In his first account of the Pac-12’s heavily-scrutinized vote against College Football Playoff expansion, commissioner George Kliavkoff said he wanted to support the 12-team proposal but didn’t because of how the vote was framed.
Kliavkoff explained his decision during an appearance on The Dave Pasch Podcast. His conversation with the ESPN broadcaster was recorded late last week and published Monday.
The Pac-12’s vote has been the subject of much attention and confusion following two seemingly contradictory developments:
On Jan. 10, the day of a crucial vote on expansion, the conference issued a statement saying it supported all of the proposed formats — and was, in fact, the only conference to take such a flexible stance.
One month later, it was revealed that Kliavkoff had actually voted against expansion hours before the Pac-12 issued its statement supporting both the eight- and 12-team formats.
Opposition to expansion by the Pac-12, ACC and Big Ten during that fateful Jan. 10 vote likely means the CFP will remain a four-team event through the 2025 season.
“Lots of other stuff is going on in college athletics that we could hopefully settle or resolve … before we have to decide this,” Kliavkoff told Pasch as part of a wide-ranging, 30-minute discussion. (Full interview here.)
“(Expansion) is not the highest priority, and putting it on the back burner for a little while is helpful.”
(The NCAA is facing a series of changes, including name, image and likeness and a separate Supreme Court ruling on academic benefits for athletes, that have placed unprecedented pressure on its longstanding economic model.)
Kliavkoff cited two reasons for his vote against playoff expansion on Jan. 10:
— The first involved the Rose Bowl.
In the years when it would host a semifinal game on the second week of January, the Rose Bowl also wants to stage a traditional Pac-12 vs. Big Ten matchup at 2 p.m. on New Year’s Day in a protected broadcast window (i.e., without counter-programming from a CFP quarterfinal game).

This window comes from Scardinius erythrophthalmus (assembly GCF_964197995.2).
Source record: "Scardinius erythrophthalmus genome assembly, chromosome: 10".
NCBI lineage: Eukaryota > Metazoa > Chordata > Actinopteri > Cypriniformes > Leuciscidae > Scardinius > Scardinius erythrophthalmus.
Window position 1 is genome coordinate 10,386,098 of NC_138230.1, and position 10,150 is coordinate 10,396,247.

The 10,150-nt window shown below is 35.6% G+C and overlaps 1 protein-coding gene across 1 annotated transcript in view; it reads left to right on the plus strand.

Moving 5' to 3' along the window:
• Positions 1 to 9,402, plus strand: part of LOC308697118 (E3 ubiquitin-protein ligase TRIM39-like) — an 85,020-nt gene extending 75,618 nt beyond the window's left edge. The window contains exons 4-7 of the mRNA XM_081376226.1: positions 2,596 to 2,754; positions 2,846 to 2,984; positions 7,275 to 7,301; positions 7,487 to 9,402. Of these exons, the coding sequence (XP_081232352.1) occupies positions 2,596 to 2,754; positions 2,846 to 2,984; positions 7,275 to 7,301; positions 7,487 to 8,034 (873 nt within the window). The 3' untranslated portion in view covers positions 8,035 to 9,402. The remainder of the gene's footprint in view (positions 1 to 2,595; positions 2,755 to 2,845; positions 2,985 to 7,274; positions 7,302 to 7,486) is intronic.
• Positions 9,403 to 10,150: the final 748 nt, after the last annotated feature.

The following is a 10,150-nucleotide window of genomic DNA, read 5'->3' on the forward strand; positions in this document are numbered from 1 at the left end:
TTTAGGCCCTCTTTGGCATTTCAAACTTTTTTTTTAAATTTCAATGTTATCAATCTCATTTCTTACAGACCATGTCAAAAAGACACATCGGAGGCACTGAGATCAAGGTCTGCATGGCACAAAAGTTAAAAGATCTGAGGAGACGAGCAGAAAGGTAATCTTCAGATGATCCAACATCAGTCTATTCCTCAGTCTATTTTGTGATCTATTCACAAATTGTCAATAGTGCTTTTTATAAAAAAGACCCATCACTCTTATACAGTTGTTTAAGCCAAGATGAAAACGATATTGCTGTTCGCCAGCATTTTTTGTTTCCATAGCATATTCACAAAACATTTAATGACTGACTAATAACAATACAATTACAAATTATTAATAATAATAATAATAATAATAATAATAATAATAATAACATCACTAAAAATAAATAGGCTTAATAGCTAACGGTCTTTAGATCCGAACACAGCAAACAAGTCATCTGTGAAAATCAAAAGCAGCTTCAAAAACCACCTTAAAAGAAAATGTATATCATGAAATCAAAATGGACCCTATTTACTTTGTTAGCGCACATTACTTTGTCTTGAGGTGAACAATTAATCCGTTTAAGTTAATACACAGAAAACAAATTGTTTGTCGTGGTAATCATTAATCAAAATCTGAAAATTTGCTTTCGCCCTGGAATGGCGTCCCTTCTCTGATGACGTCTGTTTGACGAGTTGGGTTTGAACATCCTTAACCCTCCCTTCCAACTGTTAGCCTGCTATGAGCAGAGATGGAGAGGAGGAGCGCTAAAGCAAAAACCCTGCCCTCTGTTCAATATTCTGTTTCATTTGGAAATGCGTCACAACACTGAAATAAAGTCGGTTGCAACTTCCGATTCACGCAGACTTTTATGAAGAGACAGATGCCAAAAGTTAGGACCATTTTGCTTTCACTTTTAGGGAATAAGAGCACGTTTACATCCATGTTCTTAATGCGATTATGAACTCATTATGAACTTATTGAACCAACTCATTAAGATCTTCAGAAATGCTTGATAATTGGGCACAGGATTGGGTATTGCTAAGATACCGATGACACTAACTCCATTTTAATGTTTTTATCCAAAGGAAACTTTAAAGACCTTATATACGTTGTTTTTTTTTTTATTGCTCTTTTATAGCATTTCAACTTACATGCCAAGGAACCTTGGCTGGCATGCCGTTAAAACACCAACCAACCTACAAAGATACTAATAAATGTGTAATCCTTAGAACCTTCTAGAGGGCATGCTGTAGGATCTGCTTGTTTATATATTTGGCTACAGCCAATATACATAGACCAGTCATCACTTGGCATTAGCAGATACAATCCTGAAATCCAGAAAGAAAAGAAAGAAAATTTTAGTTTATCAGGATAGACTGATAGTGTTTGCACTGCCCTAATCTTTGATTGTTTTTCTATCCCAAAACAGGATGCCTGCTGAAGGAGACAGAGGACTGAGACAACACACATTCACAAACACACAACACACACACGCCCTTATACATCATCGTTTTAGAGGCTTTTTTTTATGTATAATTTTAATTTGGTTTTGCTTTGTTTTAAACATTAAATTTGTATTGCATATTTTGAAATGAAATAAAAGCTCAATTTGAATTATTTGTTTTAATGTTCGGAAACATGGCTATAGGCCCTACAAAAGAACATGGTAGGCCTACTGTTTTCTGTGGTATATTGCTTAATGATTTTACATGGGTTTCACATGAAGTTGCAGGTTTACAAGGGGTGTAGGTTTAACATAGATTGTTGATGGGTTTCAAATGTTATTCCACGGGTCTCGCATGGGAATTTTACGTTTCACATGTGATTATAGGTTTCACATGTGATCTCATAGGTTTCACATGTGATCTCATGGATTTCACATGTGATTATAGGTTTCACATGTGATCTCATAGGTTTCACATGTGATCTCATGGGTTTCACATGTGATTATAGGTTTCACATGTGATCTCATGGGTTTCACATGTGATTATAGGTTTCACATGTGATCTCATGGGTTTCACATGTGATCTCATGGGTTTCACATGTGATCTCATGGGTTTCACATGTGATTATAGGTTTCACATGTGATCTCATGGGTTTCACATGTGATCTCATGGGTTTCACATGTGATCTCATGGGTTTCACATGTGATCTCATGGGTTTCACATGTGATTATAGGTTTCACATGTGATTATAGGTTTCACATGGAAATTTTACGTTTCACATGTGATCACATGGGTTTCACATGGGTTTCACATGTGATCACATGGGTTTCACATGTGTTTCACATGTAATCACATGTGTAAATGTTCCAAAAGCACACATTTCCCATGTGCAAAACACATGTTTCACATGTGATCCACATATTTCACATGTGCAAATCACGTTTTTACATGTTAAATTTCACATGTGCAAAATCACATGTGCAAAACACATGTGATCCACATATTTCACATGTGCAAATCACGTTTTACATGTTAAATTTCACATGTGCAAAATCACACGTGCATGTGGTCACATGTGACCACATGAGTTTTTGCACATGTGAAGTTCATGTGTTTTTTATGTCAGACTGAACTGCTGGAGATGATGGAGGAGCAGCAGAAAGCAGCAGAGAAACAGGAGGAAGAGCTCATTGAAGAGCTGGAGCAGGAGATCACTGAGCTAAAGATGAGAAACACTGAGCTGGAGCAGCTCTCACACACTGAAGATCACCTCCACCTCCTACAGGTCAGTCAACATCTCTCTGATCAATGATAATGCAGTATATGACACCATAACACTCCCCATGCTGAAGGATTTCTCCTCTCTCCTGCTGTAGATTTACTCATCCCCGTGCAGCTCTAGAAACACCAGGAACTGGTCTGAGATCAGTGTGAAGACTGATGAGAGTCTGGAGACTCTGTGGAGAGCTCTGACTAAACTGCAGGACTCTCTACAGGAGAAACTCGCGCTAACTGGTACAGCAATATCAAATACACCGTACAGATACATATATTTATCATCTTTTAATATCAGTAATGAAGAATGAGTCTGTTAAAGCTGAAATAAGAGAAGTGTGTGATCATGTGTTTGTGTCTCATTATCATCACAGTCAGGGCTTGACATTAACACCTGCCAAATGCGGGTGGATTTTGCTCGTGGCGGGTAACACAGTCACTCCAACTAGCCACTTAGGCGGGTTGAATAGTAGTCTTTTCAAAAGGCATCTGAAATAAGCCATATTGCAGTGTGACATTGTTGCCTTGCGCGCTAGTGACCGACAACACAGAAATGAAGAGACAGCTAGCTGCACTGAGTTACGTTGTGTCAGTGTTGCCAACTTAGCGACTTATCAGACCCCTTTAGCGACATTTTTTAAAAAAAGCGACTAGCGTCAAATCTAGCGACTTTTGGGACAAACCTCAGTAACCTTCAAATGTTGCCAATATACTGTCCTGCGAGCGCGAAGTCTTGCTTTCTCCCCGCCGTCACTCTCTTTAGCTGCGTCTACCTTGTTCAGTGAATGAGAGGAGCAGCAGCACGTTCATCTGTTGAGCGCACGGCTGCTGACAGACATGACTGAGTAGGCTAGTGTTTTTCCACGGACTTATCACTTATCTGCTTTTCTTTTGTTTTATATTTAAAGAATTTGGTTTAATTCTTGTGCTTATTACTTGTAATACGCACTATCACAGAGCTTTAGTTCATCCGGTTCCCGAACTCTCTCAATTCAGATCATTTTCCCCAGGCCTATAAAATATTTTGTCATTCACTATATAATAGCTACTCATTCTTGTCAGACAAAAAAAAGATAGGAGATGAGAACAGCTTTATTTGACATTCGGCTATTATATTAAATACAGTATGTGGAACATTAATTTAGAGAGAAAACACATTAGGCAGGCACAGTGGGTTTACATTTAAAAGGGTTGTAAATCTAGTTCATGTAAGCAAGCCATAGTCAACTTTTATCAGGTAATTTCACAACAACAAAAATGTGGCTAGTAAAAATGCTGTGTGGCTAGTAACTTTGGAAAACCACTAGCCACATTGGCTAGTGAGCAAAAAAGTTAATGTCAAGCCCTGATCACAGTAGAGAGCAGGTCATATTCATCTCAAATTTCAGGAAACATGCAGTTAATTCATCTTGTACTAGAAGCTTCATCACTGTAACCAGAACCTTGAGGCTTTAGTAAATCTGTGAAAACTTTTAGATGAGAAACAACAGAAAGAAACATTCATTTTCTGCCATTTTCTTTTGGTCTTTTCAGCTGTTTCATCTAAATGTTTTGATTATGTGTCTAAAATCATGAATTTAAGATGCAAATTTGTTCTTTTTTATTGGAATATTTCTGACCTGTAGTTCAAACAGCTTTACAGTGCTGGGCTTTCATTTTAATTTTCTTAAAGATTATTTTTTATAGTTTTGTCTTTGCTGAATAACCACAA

“I think the majority of people in the CFP room support that,” he said. “There are a few folks that would like to see the Rose Bowl harmed.”
— The more significant reason for his opposition to expansion involved revenue distribution.
The current CFP contract with ESPN runs through the 2025 season, which is commonly referred to as “Year 12” by playoff officials. Therefore, Year 13 would be the 2026 season and the start of a new contract term.
In order for the CFP to expand under the current contract, all 10 conferences and Notre Dame must approve.
Kliavkoff told Pasch:
“If the question at hand would have been, ‘Do you want to expand for Years 11 and 12 for the 12-team proposed model,’ our vote would have been yes.
“And despite the fact that our vote would have been yes, (expansion) would not have passed because the (ACC and Big Ten) are on the record saying they would not have voted for it, for different reasons …
“I would have voted yes, but that wasn’t the vote. The vote was, ‘Will you agree to expand to the 12-team playoff for Years 11, 12 and beyond — Year 13 and beyond. And what we have in Year 13 and beyond is no current contractual commitment to each other. There’s no grant-of-rights. There’s no contract. What you need to expand beyond that is just enough people to say they want to agree on playing in a certain format, and then move forward.
“I am in favor, the Pac-12 is in favor, of all sorts of different expansion formats. We’ve been in favor of 12 teams, eight teams … The only thing I said is, ‘There are some issues that we need to resolve before I can vote yes to that.’ The one that gets widely reported is the Rose Bowl. That’s a tiny little issue. Set that aside. The other thing I said is, ‘I want to know whether we’re sticking with the current revenue split or whether people are proposing changing the revenue split,’ understanding that the pie will be bigger — there will be more money if you’re playing more games.
“And the answer I got is, ‘We’re not going to commit to the current revenue split and we’re not going to discuss that. So are you voting yes or no?’ And in my life, I’ve never voted or signed a contract where I don’t know the financial terms of that contract. So I was forced to vote no. I would have much rather agreed on expansion.”
Pasch asked why other conferences voted in favor of expansion without knowing the financial arrangement beyond 2025.
“I think several of them probably think they deserve more of the financials and may or may not want to demand that,” Kliavkoff said. “I think others are desperate for access to the CFP and would have voted for anything that gave them access. I can’t speak for other commissioners. I don’t know the answer.”
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